There are many ways of moving around the city of Tokyo. The reputation of gridlock and hours to travel from A to B may have been true but these days are limited to the days of the odd earthquake and those special 1st September mornings when everything is disrupted deliberately to remind the general populace of what the day of a major earthquake will actually be like. Without the death, fires, collapsed buildings and washed up fish in the street of course.
In these modern days the roads are, more likely than not, to be pleasantly clear. And then the occasional odd, somewhat surreal, occurrence will, well, occur. Driving through central Tokyo recently I was somewhat surprised to look left whilst more than a little bored at a set of inevitable traffic lights and there, sitting next to me, was Super Mario. He looked, smiled, waved. And I was reminded of the early jet test pilots who would wear guerrilla masks so if any other plane saw them, no one would believe a word of it.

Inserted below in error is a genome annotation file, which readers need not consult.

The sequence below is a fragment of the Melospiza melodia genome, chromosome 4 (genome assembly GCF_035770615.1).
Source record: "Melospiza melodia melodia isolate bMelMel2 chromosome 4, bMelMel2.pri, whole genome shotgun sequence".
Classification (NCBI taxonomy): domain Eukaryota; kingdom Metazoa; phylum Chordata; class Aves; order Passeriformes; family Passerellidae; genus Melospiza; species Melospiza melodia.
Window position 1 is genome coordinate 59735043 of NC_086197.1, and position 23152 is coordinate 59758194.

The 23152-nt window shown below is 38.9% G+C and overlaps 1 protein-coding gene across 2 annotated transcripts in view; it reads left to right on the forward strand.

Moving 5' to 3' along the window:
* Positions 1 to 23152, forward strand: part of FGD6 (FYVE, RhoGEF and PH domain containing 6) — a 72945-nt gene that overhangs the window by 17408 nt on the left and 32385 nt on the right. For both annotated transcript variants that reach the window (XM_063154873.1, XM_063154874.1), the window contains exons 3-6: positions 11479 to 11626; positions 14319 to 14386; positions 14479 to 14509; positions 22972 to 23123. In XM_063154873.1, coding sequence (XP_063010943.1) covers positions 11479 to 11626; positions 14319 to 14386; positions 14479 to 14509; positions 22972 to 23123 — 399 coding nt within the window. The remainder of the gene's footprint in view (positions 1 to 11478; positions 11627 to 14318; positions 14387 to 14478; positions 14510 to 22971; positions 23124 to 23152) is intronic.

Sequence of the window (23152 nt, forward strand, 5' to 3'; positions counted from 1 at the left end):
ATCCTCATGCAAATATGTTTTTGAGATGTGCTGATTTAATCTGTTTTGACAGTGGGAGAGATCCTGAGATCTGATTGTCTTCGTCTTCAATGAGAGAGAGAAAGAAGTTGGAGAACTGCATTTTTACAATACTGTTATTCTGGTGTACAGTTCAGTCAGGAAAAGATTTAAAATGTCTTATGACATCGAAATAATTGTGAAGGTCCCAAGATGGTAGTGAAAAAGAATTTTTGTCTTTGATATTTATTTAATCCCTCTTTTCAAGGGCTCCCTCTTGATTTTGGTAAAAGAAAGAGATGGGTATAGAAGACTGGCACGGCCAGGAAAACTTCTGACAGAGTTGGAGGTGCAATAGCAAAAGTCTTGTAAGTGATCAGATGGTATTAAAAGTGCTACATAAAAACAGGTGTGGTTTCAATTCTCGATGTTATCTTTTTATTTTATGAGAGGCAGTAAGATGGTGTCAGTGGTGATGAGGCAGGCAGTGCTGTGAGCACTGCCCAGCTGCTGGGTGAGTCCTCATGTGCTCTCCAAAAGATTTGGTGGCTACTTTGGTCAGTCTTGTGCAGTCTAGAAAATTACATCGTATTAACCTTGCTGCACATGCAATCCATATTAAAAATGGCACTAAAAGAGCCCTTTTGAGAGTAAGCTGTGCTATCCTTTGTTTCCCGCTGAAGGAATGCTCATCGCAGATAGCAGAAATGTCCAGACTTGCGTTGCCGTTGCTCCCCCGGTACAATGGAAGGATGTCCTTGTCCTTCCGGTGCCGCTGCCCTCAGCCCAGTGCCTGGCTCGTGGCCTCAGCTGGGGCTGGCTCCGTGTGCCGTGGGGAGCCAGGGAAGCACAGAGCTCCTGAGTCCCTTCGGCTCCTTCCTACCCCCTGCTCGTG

And so, some twenty years ago, I heard a story from a slightly older colleague, of local transport highly efficient over rough terrain and driven by an engine needing little more than the odd bucket of water every now and then. And opposite the New Otani Hotel in Akasaka was a set of railings, well embedded in the verge of the road, perfect for ensuring and solid anti-theft properties. For he swore blind his boss used to come to work on a horse.
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